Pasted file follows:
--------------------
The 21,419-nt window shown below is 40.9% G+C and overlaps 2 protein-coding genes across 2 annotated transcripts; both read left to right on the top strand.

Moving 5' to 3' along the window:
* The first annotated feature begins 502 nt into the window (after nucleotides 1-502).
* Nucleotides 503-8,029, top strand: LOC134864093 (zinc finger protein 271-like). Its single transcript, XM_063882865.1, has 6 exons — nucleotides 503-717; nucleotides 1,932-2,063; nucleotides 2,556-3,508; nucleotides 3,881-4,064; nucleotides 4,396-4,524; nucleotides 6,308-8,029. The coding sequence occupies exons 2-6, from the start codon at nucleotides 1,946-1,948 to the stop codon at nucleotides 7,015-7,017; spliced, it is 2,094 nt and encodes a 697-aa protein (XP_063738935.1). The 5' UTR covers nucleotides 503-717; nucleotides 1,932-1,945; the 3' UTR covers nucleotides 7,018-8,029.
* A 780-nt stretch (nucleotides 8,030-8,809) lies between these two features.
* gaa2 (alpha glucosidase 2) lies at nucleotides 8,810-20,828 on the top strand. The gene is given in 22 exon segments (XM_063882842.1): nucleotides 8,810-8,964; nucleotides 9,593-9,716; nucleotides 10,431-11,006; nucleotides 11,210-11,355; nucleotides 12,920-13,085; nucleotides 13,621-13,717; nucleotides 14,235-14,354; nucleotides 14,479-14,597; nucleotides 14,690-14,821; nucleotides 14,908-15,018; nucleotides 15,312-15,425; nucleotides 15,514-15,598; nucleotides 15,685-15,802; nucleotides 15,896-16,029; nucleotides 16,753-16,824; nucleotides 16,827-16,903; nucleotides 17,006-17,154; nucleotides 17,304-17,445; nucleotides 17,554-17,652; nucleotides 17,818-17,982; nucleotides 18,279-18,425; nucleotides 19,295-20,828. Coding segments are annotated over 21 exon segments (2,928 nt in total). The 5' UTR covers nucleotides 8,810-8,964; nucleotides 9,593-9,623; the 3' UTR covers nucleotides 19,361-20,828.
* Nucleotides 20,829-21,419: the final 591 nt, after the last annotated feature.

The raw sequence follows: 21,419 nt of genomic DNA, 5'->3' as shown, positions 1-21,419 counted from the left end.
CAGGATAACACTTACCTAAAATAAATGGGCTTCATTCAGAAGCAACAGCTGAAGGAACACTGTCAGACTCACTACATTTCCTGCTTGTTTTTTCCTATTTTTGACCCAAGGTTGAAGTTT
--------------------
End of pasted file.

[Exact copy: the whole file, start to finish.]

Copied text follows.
The 21,419-nt window shown below is 40.9% G+C and overlaps 2 protein-coding genes across 2 annotated transcripts; both read left to right on the top strand.

Moving 5' to 3' along the window:
* The first annotated feature begins 502 nt into the window (after nucleotides 1-502).
* Nucleotides 503-8,029, top strand: LOC134864093 (zinc finger protein 271-like). Its single transcript, XM_063882865.1, has 6 exons — nucleotides 503-717; nucleotides 1,932-2,063; nucleotides 2,556-3,508; nucleotides 3,881-4,064; nucleotides 4,396-4,524; nucleotides 6,308-8,029. The coding sequence occupies exons 2-6, from the start codon at nucleotides 1,946-1,948 to the stop codon at nucleotides 7,015-7,017; spliced, it is 2,094 nt and encodes a 697-aa protein (XP_063738935.1). The 5' UTR covers nucleotides 503-717; nucleotides 1,932-1,945; the 3' UTR covers nucleotides 7,018-8,029.
* A 780-nt stretch (nucleotides 8,030-8,809) lies between these two features.
* gaa2 (alpha glucosidase 2) lies at nucleotides 8,810-20,828 on the top strand. The gene is given in 22 exon segments (XM_063882842.1): nucleotides 8,810-8,964; nucleotides 9,593-9,716; nucleotides 10,431-11,006; nucleotides 11,210-11,355; nucleotides 12,920-13,085; nucleotides 13,621-13,717; nucleotides 14,235-14,354; nucleotides 14,479-14,597; nucleotides 14,690-14,821; nucleotides 14,908-15,018; nucleotides 15,312-15,425; nucleotides 15,514-15,598; nucleotides 15,685-15,802; nucleotides 15,896-16,029; nucleotides 16,753-16,824; nucleotides 16,827-16,903; nucleotides 17,006-17,154; nucleotides 17,304-17,445; nucleotides 17,554-17,652; nucleotides 17,818-17,982; nucleotides 18,279-18,425; nucleotides 19,295-20,828. Coding segments are annotated over 21 exon segments (2,928 nt in total). The 5' UTR covers nucleotides 8,810-8,964; nucleotides 9,593-9,623; the 3' UTR covers nucleotides 19,361-20,828.
* Nucleotides 20,829-21,419: the final 591 nt, after the last annotated feature.

The raw sequence follows: 21,419 nt of genomic DNA, 5'->3' as shown, positions 1-21,419 counted from the left end.
CAGGATAACACTTACCTAAAATAAATGGGCTTCATTCAGAAGCAACAGCTGAAGGAACACTGTCAGACTCACTACATTTCCTGCTTGTTTTTTCCTATTTTTGACCCAAGGTTGAAGTTT